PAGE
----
Jazzy Teen

More than just the script

When I think back to the most anticipated, nerve-racking public speaking event of my life, two particular instances come to mind – both in very, very different environments.

The first came this past summer during my internship at General Motors. Our entire summer assignment was broken up into a point system: day-to-day interaction, vice-president one-on-one, group presentation, assignment presentations and, lastly, a personal presentation. For that last task we had to prepare a presentation about ourselves. The room would be filled with 10 employees from various branches of the company, and each would grade you.

At first, I thought, ‘Easy, no problem.’ My main priority was trying to find a creative way to present; there was no way I was using just a plain PowerPoint to go through major facets of my life.

I decided upon a Prezi that took you through a golf course. Each incident that happened on the golf course was an event or quality of my life. I used metaphors frequently, as if I scored a low score on this hole, that means I did something great, like get into college. On the surface, this was a great idea for a presentation – creative, fun, personal.

So what went wrong? I packed WAY too much information into a small timeframe of only ten minutes. I was so nervous. (I never get nervous presenting so why now?!) I had so strategically planned what I would say, that when things went wrong I completely lost my thought. I was like a robot that wasn’t reacting to real time. By being so set to the script, I lost emotion and personality.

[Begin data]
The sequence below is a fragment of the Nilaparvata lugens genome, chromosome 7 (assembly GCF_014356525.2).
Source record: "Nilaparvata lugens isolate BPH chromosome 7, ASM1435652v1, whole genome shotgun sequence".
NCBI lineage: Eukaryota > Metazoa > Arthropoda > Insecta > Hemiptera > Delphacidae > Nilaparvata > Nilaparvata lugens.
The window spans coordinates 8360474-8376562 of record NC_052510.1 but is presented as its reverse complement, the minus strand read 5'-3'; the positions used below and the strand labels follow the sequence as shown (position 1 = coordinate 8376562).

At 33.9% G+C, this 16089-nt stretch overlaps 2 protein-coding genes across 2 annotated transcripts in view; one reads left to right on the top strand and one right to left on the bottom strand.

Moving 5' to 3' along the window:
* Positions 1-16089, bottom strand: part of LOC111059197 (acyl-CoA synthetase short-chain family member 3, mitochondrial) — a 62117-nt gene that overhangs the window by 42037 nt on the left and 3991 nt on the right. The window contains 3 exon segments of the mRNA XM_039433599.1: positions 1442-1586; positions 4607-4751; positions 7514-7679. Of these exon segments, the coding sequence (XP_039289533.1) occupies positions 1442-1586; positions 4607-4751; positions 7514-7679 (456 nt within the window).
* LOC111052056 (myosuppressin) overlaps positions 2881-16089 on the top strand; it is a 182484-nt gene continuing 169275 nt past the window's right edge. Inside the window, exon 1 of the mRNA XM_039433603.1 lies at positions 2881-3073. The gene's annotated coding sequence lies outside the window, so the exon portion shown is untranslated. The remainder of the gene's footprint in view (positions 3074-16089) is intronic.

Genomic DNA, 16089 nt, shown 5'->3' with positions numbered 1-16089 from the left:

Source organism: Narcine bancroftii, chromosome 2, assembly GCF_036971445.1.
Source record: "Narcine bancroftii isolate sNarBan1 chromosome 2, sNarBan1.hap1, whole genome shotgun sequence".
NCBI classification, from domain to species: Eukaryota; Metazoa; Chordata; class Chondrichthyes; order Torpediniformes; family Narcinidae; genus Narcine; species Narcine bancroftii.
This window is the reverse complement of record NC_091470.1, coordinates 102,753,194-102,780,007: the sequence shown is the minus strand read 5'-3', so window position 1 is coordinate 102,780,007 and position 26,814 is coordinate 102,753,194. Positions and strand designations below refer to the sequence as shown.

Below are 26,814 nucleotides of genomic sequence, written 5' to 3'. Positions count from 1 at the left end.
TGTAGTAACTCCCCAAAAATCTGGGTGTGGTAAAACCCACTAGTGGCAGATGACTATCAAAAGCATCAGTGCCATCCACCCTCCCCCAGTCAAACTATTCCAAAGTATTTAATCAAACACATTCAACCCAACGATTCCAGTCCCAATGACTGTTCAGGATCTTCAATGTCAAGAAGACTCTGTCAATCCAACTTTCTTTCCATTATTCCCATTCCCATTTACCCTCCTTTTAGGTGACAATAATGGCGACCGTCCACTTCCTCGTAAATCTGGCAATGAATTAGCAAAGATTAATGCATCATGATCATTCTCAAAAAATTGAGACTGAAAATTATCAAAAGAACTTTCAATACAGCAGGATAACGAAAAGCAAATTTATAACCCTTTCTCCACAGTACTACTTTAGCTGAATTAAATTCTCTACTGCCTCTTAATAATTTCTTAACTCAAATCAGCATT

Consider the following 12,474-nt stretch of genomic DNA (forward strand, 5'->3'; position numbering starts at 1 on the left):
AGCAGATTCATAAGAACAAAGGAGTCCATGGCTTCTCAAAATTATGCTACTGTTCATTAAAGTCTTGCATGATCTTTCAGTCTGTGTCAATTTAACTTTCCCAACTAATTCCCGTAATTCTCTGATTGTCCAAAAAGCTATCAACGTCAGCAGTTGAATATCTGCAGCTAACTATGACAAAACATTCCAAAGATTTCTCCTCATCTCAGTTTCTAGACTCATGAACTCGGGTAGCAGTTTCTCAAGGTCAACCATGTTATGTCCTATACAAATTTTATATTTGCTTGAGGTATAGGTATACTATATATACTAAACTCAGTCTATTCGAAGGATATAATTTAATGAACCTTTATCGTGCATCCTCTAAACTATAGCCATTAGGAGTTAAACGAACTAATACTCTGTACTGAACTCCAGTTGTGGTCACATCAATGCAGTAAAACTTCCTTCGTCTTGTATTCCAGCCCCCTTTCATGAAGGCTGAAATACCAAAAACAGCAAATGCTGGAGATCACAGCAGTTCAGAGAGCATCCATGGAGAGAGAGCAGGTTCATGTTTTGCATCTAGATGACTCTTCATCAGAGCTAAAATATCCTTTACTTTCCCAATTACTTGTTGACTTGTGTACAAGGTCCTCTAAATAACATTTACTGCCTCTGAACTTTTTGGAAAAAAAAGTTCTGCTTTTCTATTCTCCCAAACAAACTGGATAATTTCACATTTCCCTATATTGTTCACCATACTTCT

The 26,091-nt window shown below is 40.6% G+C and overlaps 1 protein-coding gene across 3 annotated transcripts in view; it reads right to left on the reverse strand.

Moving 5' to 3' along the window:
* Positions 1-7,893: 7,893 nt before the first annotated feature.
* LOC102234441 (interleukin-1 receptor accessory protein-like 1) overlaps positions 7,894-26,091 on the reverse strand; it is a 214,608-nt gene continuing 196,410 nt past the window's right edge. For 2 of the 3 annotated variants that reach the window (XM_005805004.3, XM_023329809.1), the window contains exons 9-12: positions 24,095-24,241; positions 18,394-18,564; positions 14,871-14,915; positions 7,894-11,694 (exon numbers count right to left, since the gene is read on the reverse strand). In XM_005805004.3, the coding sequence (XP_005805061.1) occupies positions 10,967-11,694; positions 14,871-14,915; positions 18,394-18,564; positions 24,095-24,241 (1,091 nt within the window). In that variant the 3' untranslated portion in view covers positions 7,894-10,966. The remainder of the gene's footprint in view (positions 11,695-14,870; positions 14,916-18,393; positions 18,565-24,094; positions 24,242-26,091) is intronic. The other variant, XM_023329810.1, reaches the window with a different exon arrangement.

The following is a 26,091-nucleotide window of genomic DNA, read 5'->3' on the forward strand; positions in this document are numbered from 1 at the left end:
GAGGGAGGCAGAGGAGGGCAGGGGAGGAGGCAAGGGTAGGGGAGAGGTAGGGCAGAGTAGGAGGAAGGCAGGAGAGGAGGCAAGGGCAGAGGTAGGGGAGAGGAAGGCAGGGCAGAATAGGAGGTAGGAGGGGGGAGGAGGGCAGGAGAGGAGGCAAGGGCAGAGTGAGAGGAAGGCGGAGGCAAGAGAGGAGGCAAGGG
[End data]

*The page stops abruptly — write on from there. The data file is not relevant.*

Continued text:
The second ‘public speaking’ event of my life was as at my father’s funeral. I wrote down what I wanted the audience and more importantly my Dad to know, practiced a bit, and went up there. Again, I was too focused on the piece of paper in front of me. I was looking down at this piece of paper and losing my place from crying. I finally turned the paper over and just spoke from my heart.

I find that often I become too dependent on what I prepared or the hard copy in front of me. I am very creative and I have a confident persona, but I often forget that I actually know this stuff. Focusing too much on the hard copy takes away my personality from the presentation.

My last weakness, I tend to ramble. When I forget what I’m about to say, I tend to fill the void not with ‘um,’ but with a bunch of words.

From the readings, I took away a few important tips and messages:

-Articulate the opportunity in 40 seconds
-A million things can be told about you before you open your mouth
-Grab attention
-Know numbers
-Limit talk to one major idea
-If ideas are communicated properly, they could shape a way of thinking forever [That’s pretty cool!]
-Give people a reason to care
-Familiarize your idea with concepts relatable to audience, not just yourself
-Make your idea worth sharing

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